After eight multistate food poisoning outbreaks linked to raw sprouts in the past five years, the FDA is finally issuing draft guidance for comments to help sprout operations meet new standards that are designed to keep this product safe. Raw sprouts are often contaminated with pathogenic bacteria, and the damp and warm growing conditions are the perfect medium for bacterial growth.
The Produce Safety Rule, under the FDA Food Safety Modernization act of 2011, mandated new requirements for sprout operations. Sprouts are a unique food poisoning risk because the conditions under which they are grown are ideal for the growth of pathogenic bacteria.
Between 1996 and July 2016 there were 46 food poisoning outbreaks associated with sprouts in the United States. They caused 2472 illnesses, 187 hospitalizations, and three deaths.
The Produce Safety Rule requires that covered sprout operations take steps to prevent the introduction of dangerous microbes into seeds or beans used for sprouting. They must also test irrigation water (or, in-process sprouts in some cases) for some pathogens, and test the growing, harvesting, packing, and holding environment for the presence of Listeria species. Corrective actions must be taken when needed.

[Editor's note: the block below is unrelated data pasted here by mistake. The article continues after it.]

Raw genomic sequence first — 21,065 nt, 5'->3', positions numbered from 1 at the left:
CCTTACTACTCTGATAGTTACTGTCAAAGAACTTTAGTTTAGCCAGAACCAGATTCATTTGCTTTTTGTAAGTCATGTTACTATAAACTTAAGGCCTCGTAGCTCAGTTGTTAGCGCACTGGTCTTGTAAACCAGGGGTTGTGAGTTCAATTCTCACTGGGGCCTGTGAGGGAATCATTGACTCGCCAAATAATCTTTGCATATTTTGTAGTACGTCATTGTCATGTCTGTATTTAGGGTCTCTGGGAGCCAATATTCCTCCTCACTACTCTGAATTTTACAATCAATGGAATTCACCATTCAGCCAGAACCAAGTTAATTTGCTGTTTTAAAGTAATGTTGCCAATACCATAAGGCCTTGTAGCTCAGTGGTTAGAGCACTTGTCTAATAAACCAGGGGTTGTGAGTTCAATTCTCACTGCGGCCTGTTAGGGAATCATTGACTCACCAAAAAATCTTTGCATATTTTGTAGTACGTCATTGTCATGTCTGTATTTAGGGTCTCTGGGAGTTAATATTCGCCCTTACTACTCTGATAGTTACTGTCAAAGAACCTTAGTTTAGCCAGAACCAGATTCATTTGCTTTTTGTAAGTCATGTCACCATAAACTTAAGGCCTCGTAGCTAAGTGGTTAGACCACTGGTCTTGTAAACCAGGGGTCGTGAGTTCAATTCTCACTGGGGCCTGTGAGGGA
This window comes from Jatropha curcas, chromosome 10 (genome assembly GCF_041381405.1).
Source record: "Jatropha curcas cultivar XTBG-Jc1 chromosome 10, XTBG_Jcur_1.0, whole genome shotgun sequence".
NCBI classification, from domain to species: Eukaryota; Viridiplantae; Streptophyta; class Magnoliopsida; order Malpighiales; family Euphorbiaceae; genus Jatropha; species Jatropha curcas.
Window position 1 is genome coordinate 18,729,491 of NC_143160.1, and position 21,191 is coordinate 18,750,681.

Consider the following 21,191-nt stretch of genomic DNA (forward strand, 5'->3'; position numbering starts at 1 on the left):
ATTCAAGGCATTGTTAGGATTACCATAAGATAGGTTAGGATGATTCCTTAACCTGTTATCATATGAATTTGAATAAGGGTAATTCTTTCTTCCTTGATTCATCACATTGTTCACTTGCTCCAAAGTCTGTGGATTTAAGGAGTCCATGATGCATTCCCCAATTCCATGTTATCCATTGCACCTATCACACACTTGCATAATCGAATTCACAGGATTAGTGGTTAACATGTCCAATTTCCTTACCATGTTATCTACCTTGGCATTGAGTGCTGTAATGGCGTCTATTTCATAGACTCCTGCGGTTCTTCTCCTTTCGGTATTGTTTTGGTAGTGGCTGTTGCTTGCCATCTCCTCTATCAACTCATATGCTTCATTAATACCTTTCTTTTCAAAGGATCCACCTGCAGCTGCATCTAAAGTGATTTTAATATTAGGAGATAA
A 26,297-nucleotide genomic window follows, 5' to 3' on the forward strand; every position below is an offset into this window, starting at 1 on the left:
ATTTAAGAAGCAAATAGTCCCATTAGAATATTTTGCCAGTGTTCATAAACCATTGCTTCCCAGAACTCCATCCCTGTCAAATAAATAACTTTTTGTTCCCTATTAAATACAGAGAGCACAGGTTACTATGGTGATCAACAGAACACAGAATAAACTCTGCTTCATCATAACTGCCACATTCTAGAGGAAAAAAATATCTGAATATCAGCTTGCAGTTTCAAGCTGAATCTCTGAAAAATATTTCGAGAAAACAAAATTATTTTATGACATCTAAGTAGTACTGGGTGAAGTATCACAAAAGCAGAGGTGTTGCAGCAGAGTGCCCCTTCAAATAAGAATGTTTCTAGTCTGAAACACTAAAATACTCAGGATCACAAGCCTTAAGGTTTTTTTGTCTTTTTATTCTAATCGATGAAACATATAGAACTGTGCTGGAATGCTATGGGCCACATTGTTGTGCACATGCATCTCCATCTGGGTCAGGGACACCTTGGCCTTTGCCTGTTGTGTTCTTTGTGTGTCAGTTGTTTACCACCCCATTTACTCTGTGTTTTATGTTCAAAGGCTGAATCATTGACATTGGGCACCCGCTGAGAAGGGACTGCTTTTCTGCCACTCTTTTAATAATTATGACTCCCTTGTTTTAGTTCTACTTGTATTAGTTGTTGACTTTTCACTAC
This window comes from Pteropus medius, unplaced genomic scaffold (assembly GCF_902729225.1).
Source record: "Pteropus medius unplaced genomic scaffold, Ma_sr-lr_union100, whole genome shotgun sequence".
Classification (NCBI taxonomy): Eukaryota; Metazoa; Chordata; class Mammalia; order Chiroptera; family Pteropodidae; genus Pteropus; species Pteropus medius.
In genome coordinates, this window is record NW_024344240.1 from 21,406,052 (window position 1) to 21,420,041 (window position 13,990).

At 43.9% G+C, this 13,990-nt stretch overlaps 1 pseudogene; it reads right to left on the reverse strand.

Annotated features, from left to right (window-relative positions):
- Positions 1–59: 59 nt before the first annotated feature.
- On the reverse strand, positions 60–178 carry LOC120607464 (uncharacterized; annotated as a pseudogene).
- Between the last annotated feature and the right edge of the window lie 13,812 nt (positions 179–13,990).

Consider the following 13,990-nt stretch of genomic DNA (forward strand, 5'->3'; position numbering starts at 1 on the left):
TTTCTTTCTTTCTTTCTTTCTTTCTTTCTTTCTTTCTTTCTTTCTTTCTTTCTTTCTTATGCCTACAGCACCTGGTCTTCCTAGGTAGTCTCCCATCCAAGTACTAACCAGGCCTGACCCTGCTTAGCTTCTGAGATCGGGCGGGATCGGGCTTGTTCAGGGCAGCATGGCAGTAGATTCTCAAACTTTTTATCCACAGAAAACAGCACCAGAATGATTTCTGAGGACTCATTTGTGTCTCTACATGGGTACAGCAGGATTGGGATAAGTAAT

The Produce Safety Rule sets science-based standards for the safe growing, harvesting, packing, and holding of fruit and vegetables on farms for produce intended for human consumption.
The largest covered sprout operations must be compliance by January 26, 2017. Small and very small businesses have compliance dates of January 26, 2018 and January 28, 2019.
The most notable recent sproutbreaks include the E. coli O157:NM outbreak linked to Jack and the Green Sprouts raw alfalfa sprouts and alfalfa onion sprouts. That outbreak sickened nine people; seven in Minnesota and two in Wisconsin. And the fifth largest multistate food poisoning outbreak of 2016 was the Salmonella Muenchen and Salmonella Kentucky outbreaks linked to raw alfalfa sprouts produced by multiple facilities, including Sweetwater Farms in Inman, Kansas. The sprouts came from one contaminated seed lot.
In 2014, 111 people in 12 states were sickened with Salmonella infections in an outbreak linked to Wonton Foods bean sprouts. Also in 2014, an E. coli O121 outbreak linked to Jimmy John’s sandwiches made with Evergreen raw clover sprouts sickened 19 people in four states.
To protect yourself against food poisoning, even with these new regulations in place, people in high risk groups should not consume raw sprouts. That group includes the very young, the elderly, pregnant women, and those with compromised immune systems and chronic illnesses.